After a series of crushing defeats for Russia’s military in Ukraine from the northeast to the south over the last several weeks, Russian authorities in Moscow appear to be increasingly concerned that Ukraine has set its sights on seizing back Crimea next.
Russian MP Andrei Gurulyov on Sunday urged Moscow to determine the risk of Ukraine and the North Atlantic Treaty Organization launching an attack on Crimea, which Russian President Vladimir Putin illegally annexed from Ukraine in 2014. Russian MP Mikhail Sheremet warned that Ukrainian troops will suffer a “final crushing blow” if they launch an attack on Crimea.
In an apparent attempt to temper fears that Ukraine would go after Crimea, the chairman of the Federation Council’s committee on defense and security, Viktor Bondarev, warned Monday that he doesn’t think Ukraine has the firepower to take back Crimea.
“Ukraine has neither the resources, nor the military force, nor the support of the Crimeans for the promised offensive on the peninsula,” Bondarev said, adding, “‘Crimea is ours’ is not only a slogan and a hashtag. It is an unshakable reality.”
Ukrainian President Volodymyr Zelensky and his administration have been warning for months that Ukraine will work to take back Crimea from Russia. And now, with mounting losses for Russia’s army, the pressure is on. Russia just fled the strategically important city of Kherson in the south of Ukraine, a move which the top Ukrainian official in charge of Crimea told The Daily Beast in an exclusive interview would be an important precursor to seizing back Crimea.
The Russian officials' commentary comes after a flurry of Ukrainian officials signaled over the weekend that Ukraine is preparing to kick Russia out of Crimea. Ukraine’s deputy defense minister, Volodymyr Havrylov, told Sky News he predicted Ukrainian forces could be in Crimea by the end of the year.
“It's only a matter of time and, of course, we would like to make it sooner than later,” he said, adding that the timeline is uncertain.
His commentary on the timeline echoed what the top Ukrainian official in charge of Crimea told The Daily Beast. The official, Tamila Tasheva, had said Ukraine could take back Crimea by spring or summer of next year, although she said she thinks it could happen sooner. Tasheva, too, stressed that the exact timeline remains to be seen.
Andriy Yermak, the head of Zelensky’s office, and Ukrainian Deputy Prime Minister Olga Stefanishyna both signaled this weekend at the Halifax International Security Forum that a Crimea takeover plan is on the horizon, according to Politico.
Mikhailo Podolyak, an adviser for Zelensky, warned Monday that a Russian retreat in Crimea, like the retreat Russia had to order in Kherson, is coming soon.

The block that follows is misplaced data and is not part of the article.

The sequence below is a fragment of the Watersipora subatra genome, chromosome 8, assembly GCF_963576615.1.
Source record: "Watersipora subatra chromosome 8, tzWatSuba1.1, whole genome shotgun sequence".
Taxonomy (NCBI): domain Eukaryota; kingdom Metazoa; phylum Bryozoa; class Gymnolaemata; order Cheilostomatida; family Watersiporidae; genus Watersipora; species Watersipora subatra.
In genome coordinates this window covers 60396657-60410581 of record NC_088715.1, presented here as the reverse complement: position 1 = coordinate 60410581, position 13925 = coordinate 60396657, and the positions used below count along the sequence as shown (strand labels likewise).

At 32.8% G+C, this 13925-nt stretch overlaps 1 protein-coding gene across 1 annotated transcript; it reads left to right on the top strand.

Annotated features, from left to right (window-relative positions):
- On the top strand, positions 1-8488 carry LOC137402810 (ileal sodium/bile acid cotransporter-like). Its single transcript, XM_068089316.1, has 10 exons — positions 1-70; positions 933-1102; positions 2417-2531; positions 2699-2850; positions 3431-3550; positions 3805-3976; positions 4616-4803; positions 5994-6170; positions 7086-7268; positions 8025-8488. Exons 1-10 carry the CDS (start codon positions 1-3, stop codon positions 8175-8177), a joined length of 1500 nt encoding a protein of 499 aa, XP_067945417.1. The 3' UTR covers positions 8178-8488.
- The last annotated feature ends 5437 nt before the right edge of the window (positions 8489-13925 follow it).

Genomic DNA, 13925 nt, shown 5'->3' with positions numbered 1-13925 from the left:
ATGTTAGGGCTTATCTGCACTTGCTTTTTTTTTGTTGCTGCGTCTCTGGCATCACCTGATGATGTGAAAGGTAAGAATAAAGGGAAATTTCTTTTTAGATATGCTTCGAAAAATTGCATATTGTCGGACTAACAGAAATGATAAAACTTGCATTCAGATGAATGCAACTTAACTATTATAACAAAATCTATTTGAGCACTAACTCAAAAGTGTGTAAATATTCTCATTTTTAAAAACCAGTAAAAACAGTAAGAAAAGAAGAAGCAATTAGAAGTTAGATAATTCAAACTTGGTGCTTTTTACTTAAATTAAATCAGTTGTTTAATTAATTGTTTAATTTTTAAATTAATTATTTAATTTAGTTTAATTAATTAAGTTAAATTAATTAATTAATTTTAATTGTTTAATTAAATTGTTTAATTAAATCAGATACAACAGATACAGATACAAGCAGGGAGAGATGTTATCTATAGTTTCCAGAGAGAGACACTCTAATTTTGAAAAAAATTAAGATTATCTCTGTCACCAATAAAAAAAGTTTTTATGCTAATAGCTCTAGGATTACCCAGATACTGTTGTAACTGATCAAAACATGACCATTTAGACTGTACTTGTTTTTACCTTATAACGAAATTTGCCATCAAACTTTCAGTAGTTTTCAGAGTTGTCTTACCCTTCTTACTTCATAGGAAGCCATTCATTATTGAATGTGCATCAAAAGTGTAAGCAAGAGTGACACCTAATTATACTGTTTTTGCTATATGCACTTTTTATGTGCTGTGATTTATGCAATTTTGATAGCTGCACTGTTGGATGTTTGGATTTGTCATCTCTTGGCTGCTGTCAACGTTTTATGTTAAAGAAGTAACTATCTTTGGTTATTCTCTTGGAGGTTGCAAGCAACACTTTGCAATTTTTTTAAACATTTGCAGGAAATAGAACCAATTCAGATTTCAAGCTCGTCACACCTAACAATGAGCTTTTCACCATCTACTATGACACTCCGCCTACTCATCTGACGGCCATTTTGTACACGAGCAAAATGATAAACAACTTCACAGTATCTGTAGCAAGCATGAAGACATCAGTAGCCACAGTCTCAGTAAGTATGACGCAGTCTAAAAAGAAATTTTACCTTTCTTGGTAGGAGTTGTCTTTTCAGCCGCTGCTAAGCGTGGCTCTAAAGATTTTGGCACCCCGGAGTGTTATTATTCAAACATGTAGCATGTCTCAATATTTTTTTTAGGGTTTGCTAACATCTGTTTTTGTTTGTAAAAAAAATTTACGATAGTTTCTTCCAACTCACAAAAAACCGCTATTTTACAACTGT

“Russian propagandists had an order to forget word ‘Kherson,’” Podolyak said. “Today—forgetting Kherson. Tomorrow—Donetsk and Crimea. Soon—Ukraine.”
Bondarev alleged that Ukrainians are just bluffing and making statements about Crimea in order to gain more western military aid and boost morale in the war.
“The expressed desire of the Kyiv authorities to return to the territorial status quo of February 2014 is nothing more than flirting with their own citizens and the desire to convince them of the coming victory, an attempt to boost the morale of the Armed Forces of Ukraine and throw dust in the eyes of Western patrons in the hope of their enhanced assistance,” Bondarev said.
Gurulyov accused Ukrainians of faking confidence as well.
“The… statements that they will go to the Crimea by December are bravado, no one is announcing their offensive,” Gurulyov said.
Nonetheless, Russia is preparing a “covert” mobilization in Crimea, the General Staff of the Armed Forces of Ukraine said Monday. The Russian-installed administration in Crimea gathered with local authorities on Saturday to discuss what it viewed as lacking mobilization into Russia’s army, according to the General Staff of the Armed Forces of Ukraine. The group decided to issue summonses for further mobilization on Monday, the General Staff of the Armed Forces of Ukraine said.
“On the temporarily occupied territory of the Autonomous Republic of Crimea, measures of covert mobilization to the ranks of the Russian occupying forces are ongoing,” the General Staff of the Armed Forces of Ukraine said in an announcement.
Already, some civilians in Crimea are taking a hint and starting to flee Crimea, according to Emil Ibragimov, the head of the educational platform Q-Hub.
And while the Russian-installed governor for Crimea has been signaling that Russia is working to defend Crimea and that everything is fine, a Ukrainian counteroffensive, whether successful or not, could be quite disruptive. Some experts warn that Putin’s claim to legitimacy in Russia has come, in part, from illegally annexing Crimea, so his response to any risk of losing Crimea could be harsh. Russian officials, including deputy chairman of Russia's defense council, Dmitry Medvedev, have threatened a “doomsday” response if Crimea is attacked.
Following Ukrainian attacks on Russian military bases in Crimea, Russia has begun unleashing a series of attacks against Ukrainian energy infrastructure and civilians, which has left, in just the last week, half of Ukraine’s energy system disabled, according to Ukraine’s Prime Minister.